What’s a 100-year flood? Do they really occur only once in 100 years?

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What’s a 100-year flood? Do they really occur only once in 100 years?
ENLARGE

Diagram: DNR.

The name is misleading: a “100-year flood” does not happen only once every 100 years. The name describes the estimated probability of that particular flood happening in any given year. A 100-year event has a 1 percent chance of occurring in any given year. It’s not likely, but two 100-year floods can occur just a month apart!

Scientists collect data on when and how often different sizes of floods occur, then use this data to calculate the probability that a particular size of flood will occur (or be exceeded) during any year.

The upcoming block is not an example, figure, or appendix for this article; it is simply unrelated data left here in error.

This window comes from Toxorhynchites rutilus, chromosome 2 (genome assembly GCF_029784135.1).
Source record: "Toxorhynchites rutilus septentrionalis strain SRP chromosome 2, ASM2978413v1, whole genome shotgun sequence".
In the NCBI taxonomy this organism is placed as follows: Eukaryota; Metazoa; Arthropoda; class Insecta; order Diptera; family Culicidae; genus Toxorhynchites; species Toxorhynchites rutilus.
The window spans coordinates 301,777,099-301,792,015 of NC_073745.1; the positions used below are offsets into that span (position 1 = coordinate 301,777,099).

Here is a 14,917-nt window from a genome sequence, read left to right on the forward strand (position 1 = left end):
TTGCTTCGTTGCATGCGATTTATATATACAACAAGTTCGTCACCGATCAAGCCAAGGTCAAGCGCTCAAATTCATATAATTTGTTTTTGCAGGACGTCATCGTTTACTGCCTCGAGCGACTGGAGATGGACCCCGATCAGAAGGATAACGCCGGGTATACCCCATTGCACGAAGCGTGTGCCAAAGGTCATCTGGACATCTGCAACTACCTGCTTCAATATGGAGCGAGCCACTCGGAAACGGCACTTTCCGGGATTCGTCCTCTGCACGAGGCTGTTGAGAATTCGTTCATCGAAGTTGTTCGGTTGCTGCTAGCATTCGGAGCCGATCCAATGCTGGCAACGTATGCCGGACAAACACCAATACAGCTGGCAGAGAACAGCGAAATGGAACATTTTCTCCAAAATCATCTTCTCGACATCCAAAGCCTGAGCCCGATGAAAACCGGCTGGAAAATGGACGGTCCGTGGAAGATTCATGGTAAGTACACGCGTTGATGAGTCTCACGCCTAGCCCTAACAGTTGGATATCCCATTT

Statistically, a 100-year flood has approximately a 63 percent chance of occurring in any 100-year period, not 100 percent!

Climate can be defined as the average state of the atmosphere for a given place over a specified period. Extreme events, such as 100-year floods, are part of a region’s climate. These statistics are important for assessing the risk of unusual events and more specifically for determining flood insurance risks and premiums.

Steven A. Ackerman and Jonathan Martin are professors in the Department of Atmospheric and Oceanic Sciences at UW-Madison, are guests on the Larry Meiller‘s WHA-AM radio show the last Monday of each month at 11:45 a.m.